# Solving a fourth order differential equation

I want to solve this differential equation $$u^{(4)}+a u^{(2)} +bu=0$$

I put $$v=u^{(2)}.$$ I obtain the new equation $$v^{(2)}+a v+bu=0.$$

What to do with $$u?$$ How to continue?

Thanks!

• Are $a$ and $b$ constants? – Adrian Keister Aug 6 '19 at 14:50
• yes @adrian keister – Vrouvrou Aug 6 '19 at 14:51
• @complexmanifold: The notation $u^{(2)}$ means the second derivative of $u,$ not the square of $u.$ – Adrian Keister Aug 6 '19 at 15:00
• @complexmanufold $u^{(2)}$ means the second derivative of u – Vrouvrou Aug 6 '19 at 15:01

## 3 Answers

I wouldn't do the substitution then, because it's unclear how to "not do" an operation like differentiation. I would go from the original DE, and substitute in the usual ansatz: $$u=e^{\lambda x}$$ (assuming $$u=u(x).$$) Then we obtain the quartic equation $$\lambda^4+a\lambda^2+b=0.$$ Here's where we would do the substitution $$\alpha=\lambda^2,$$ to obtain the quadratic $$\alpha^2+a\alpha+b=0.$$ The solution here is $$\alpha=\frac{-a\pm\sqrt{a^2-4b}}{2}.$$ We could get negative roots, making pairs of $$\lambda$$'s complex conjugates. We have $$\lambda=\pm\sqrt{\frac{-a\pm\sqrt{a^2-4b}}{2}}.$$ So the solution would be \begin{align*} u(x)= &A\exp\left(x\sqrt{\frac{-a+\sqrt{a^2-4b}}{2}}\right)+ B\exp\left(x\sqrt{\frac{-a-\sqrt{a^2-4b}}{2}}\right)+\\ &C\exp\left(-x\sqrt{\frac{-a+\sqrt{a^2-4b}}{2}}\right)+ D\exp\left(-x\sqrt{\frac{-a-\sqrt{a^2-4b}}{2}}\right) . \end{align*} You would need initial conditions to find $$A, B, C,$$ and $$D.$$ If there are complex solutions, you can translate to sine and cosine if you wish via $$e^{i\theta}=\cos(\theta)+i\sin(\theta).$$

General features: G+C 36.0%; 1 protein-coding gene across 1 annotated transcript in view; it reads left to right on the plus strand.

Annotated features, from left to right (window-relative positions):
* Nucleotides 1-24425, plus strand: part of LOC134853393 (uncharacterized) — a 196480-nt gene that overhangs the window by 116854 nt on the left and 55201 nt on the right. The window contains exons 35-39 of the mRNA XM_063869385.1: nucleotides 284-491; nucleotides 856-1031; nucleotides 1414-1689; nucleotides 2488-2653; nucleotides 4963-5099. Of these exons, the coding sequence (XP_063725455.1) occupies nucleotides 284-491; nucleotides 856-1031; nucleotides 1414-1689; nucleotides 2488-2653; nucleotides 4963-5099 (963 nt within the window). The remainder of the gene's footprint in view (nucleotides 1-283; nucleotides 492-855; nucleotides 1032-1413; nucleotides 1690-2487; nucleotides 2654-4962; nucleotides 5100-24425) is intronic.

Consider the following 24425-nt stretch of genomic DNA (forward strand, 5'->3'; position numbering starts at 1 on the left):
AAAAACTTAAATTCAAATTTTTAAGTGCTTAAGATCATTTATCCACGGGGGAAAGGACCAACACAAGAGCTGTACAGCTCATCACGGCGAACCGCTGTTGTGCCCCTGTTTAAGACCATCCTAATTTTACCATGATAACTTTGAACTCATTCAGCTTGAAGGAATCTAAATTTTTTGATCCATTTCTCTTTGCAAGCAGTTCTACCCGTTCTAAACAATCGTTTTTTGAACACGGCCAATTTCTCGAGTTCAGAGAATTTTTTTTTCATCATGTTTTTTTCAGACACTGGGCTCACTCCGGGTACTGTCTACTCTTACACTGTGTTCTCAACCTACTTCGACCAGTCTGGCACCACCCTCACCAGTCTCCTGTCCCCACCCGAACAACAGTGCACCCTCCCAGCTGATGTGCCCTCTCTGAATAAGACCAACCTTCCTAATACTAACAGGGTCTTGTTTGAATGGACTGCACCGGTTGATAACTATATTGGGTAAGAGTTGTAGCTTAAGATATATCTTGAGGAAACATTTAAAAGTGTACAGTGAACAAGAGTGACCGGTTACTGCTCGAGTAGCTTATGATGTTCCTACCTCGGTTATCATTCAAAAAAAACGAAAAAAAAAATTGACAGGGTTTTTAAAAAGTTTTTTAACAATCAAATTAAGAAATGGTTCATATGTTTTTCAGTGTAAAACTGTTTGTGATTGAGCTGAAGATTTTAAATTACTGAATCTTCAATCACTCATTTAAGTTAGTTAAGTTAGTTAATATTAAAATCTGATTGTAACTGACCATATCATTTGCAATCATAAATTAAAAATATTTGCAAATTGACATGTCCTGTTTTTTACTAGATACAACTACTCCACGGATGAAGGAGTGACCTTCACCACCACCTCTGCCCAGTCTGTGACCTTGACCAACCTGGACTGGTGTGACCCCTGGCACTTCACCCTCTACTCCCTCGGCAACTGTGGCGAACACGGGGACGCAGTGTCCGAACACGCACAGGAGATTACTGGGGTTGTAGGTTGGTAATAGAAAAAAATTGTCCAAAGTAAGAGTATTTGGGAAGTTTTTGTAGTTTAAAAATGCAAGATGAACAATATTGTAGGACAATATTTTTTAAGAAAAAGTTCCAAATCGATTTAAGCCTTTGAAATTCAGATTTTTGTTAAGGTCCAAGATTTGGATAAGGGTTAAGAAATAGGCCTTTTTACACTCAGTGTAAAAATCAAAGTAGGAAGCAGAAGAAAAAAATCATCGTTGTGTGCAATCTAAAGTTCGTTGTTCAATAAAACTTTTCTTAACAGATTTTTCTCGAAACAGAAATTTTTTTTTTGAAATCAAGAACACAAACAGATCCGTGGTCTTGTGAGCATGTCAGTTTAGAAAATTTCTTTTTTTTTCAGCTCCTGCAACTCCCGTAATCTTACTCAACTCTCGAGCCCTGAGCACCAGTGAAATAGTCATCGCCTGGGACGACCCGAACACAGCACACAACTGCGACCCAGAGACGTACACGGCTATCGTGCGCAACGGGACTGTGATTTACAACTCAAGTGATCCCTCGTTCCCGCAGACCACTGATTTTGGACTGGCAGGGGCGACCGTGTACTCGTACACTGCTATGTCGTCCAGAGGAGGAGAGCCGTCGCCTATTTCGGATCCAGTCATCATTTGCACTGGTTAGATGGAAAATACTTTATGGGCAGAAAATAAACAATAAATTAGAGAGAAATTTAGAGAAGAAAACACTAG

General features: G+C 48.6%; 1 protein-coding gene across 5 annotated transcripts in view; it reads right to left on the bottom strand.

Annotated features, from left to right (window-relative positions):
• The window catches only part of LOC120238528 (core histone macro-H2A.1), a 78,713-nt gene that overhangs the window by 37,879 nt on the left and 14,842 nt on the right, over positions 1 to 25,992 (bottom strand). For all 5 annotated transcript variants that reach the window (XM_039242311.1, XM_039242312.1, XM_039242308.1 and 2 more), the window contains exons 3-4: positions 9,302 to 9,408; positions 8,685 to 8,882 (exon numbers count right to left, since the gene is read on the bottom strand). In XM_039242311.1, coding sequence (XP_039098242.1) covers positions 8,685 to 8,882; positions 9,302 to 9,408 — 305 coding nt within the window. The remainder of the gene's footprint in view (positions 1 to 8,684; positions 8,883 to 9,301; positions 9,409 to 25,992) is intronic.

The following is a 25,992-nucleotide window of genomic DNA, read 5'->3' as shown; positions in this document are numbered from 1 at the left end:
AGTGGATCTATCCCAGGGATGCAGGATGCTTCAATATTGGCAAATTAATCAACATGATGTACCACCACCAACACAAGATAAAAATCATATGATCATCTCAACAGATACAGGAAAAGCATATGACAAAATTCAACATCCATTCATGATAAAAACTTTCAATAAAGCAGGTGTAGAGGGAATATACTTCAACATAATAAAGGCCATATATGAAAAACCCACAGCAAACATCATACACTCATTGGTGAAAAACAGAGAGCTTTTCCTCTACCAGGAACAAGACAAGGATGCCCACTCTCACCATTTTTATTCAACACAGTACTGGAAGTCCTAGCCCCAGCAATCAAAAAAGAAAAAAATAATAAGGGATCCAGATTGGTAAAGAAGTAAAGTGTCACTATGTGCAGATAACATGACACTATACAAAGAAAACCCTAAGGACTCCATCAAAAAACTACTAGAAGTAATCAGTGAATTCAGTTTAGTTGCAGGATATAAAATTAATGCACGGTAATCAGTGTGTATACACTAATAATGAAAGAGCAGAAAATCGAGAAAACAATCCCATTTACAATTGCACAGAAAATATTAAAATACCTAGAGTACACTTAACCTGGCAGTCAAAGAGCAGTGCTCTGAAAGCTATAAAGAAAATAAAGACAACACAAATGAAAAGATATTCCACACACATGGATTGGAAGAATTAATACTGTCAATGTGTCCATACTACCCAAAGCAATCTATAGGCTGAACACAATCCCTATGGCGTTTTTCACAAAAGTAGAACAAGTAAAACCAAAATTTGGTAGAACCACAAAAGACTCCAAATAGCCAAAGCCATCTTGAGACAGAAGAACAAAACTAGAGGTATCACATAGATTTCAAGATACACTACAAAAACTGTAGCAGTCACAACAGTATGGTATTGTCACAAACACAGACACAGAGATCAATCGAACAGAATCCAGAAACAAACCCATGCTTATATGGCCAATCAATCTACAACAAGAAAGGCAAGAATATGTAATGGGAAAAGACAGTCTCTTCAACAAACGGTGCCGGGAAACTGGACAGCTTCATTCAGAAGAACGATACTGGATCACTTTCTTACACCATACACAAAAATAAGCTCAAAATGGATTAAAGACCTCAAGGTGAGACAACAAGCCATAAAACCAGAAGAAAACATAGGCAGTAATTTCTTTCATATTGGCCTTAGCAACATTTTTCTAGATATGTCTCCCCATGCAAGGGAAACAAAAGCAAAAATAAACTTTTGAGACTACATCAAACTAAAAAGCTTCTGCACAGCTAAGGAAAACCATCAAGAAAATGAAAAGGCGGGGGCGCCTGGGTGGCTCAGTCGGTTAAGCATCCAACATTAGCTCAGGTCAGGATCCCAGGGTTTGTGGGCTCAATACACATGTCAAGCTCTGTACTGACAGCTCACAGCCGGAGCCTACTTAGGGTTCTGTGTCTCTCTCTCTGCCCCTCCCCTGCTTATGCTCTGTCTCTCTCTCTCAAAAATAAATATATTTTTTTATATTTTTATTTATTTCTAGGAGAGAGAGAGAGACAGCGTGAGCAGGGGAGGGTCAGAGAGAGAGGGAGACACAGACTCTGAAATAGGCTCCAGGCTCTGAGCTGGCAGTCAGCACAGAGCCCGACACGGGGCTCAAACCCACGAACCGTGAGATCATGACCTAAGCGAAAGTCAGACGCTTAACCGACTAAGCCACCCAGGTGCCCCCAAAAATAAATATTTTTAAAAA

• thank you is there a methods when a and b are functions? – Vrouvrou Aug 6 '19 at 15:04
• @Vrouvrou Not in general. – eyeballfrog Aug 6 '19 at 15:04
• That's way harder! It would depend on the functions. Most often, if you need an analytical solution, series solutions are your only option. – Adrian Keister Aug 6 '19 at 15:04
• "We're definitely going to get at least one negative root" Not if $a<0<b$. – J.G. Aug 6 '19 at 15:17
• J.G. You're right, thanks! I'll edit. – Adrian Keister Aug 6 '19 at 15:27

Сharacteristic equation $$t^4+at^2+b=0$$. Then $$t_{1,2,3,4}=\pm \sqrt{\frac{-a \pm \sqrt{a^2-4b}}{2}}$$. Then $$u=C_1e^{t_1x}+C_2e^{t_2x}+C_3e^{t_3x}+C_4e^{t_4x}$$.

• but $-a-\sqrt{a^2-4b}$ is negative ???? – Vrouvrou Aug 6 '19 at 20:07
• If $a<0$ then positive. If $t_i$ is complex then there is Euler's formula. – Witold Aug 6 '19 at 21:30
• what is euler formula? – Vrouvrou Aug 6 '19 at 22:17
• Your problem is quite standard. Solution methods are described in textbooks ( math.psu.edu/tseng/class/Math251/Notes-HigherOrderLinEq.pdf ). – Witold Aug 6 '19 at 22:36

According to your idea the formulation is

$$\begin{cases} u'' = v\\ v''=-a v-b u \end{cases}$$

You can now follow with the Laplace transform obtaining

$$\begin{cases} s^2U(s) - su'(0)-u(0) = V(s)\\ s^2V(s)-s v'(0) - v(0) = -a V(s) - b U(s) \end{cases}$$

etc.

• and if a and b are functions de can use this methods? – Vrouvrou Aug 6 '19 at 17:15
• @Vrouvrou With $a(t),b(t)$ is not straightforward. – Cesareo Aug 6 '19 at 18:31
• i don't understand what you mean? – Vrouvrou Aug 6 '19 at 18:32
• @Vrouvrou For instance, if $a(t) = t^n$ the Laplace transform gives another differential equation now in $s$. For $a(t), b(t)$ Laplace transformable functions, after transforming we get an integral (convolutional) equation. Those diffrential or integral or integrodiffrential equations in $s$ can be quite cumbersome to solve. – Cesareo Aug 6 '19 at 18:36